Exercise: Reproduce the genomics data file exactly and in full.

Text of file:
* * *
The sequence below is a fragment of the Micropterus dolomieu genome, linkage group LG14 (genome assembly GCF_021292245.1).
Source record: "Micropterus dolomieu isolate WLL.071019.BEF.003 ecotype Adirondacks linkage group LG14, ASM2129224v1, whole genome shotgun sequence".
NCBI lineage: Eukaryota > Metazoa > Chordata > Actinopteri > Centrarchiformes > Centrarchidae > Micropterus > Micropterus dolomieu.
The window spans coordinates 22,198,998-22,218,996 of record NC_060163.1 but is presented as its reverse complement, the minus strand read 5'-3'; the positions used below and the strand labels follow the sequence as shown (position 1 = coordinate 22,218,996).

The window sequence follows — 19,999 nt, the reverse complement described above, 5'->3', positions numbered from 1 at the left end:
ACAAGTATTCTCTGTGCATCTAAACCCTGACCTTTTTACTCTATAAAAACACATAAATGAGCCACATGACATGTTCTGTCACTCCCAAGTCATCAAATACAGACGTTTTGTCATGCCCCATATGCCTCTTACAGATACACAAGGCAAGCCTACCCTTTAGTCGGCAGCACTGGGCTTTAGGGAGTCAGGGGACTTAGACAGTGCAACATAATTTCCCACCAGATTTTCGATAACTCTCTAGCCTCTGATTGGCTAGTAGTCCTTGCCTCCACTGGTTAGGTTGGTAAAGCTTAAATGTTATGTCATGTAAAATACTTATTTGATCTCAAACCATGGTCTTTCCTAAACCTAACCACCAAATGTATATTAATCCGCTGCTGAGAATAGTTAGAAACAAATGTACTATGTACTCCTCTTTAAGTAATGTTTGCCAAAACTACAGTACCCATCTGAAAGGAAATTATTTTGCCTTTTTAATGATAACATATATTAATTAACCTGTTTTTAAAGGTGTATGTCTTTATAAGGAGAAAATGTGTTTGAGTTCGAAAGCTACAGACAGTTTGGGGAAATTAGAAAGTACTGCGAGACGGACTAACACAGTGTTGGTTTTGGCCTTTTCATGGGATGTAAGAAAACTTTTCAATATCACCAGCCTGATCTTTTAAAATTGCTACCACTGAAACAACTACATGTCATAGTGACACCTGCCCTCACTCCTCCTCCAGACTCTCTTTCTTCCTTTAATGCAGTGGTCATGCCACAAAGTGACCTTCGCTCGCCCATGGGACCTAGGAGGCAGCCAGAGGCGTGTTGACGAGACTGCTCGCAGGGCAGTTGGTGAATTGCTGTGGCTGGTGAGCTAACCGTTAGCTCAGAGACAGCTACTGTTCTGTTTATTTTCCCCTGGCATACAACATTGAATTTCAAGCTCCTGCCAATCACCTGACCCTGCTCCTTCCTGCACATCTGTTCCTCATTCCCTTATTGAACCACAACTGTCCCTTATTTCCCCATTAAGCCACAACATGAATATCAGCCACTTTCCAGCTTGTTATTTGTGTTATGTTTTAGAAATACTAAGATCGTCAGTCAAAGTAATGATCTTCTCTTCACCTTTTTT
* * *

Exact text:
The sequence below is a fragment of the Micropterus dolomieu genome, linkage group LG14 (genome assembly GCF_021292245.1).
Source record: "Micropterus dolomieu isolate WLL.071019.BEF.003 ecotype Adirondacks linkage group LG14, ASM2129224v1, whole genome shotgun sequence".
NCBI lineage: Eukaryota > Metazoa > Chordata > Actinopteri > Centrarchiformes > Centrarchidae > Micropterus > Micropterus dolomieu.
The window spans coordinates 22,198,998-22,218,996 of record NC_060163.1 but is presented as its reverse complement, the minus strand read 5'-3'; the positions used below and the strand labels follow the sequence as shown (position 1 = coordinate 22,218,996).

The window sequence follows — 19,999 nt, the reverse complement described above, 5'->3', positions numbered from 1 at the left end:
ACAAGTATTCTCTGTGCATCTAAACCCTGACCTTTTTACTCTATAAAAACACATAAATGAGCCACATGACATGTTCTGTCACTCCCAAGTCATCAAATACAGACGTTTTGTCATGCCCCATATGCCTCTTACAGATACACAAGGCAAGCCTACCCTTTAGTCGGCAGCACTGGGCTTTAGGGAGTCAGGGGACTTAGACAGTGCAACATAATTTCCCACCAGATTTTCGATAACTCTCTAGCCTCTGATTGGCTAGTAGTCCTTGCCTCCACTGGTTAGGTTGGTAAAGCTTAAATGTTATGTCATGTAAAATACTTATTTGATCTCAAACCATGGTCTTTCCTAAACCTAACCACCAAATGTATATTAATCCGCTGCTGAGAATAGTTAGAAACAAATGTACTATGTACTCCTCTTTAAGTAATGTTTGCCAAAACTACAGTACCCATCTGAAAGGAAATTATTTTGCCTTTTTAATGATAACATATATTAATTAACCTGTTTTTAAAGGTGTATGTCTTTATAAGGAGAAAATGTGTTTGAGTTCGAAAGCTACAGACAGTTTGGGGAAATTAGAAAGTACTGCGAGACGGACTAACACAGTGTTGGTTTTGGCCTTTTCATGGGATGTAAGAAAACTTTTCAATATCACCAGCCTGATCTTTTAAAATTGCTACCACTGAAACAACTACATGTCATAGTGACACCTGCCCTCACTCCTCCTCCAGACTCTCTTTCTTCCTTTAATGCAGTGGTCATGCCACAAAGTGACCTTCGCTCGCCCATGGGACCTAGGAGGCAGCCAGAGGCGTGTTGACGAGACTGCTCGCAGGGCAGTTGGTGAATTGCTGTGGCTGGTGAGCTAACCGTTAGCTCAGAGACAGCTACTGTTCTGTTTATTTTCCCCTGGCATACAACATTGAATTTCAAGCTCCTGCCAATCACCTGACCCTGCTCCTTCCTGCACATCTGTTCCTCATTCCCTTATTGAACCACAACTGTCCCTTATTTCCCCATTAAGCCACAACATGAATATCAGCCACTTTCCAGCTTGTTATTTGTGTTATGTTTTAGAAATACTAAGATCGTCAGTCAAAGTAATGATCTTCTCTTCACCTTTTTT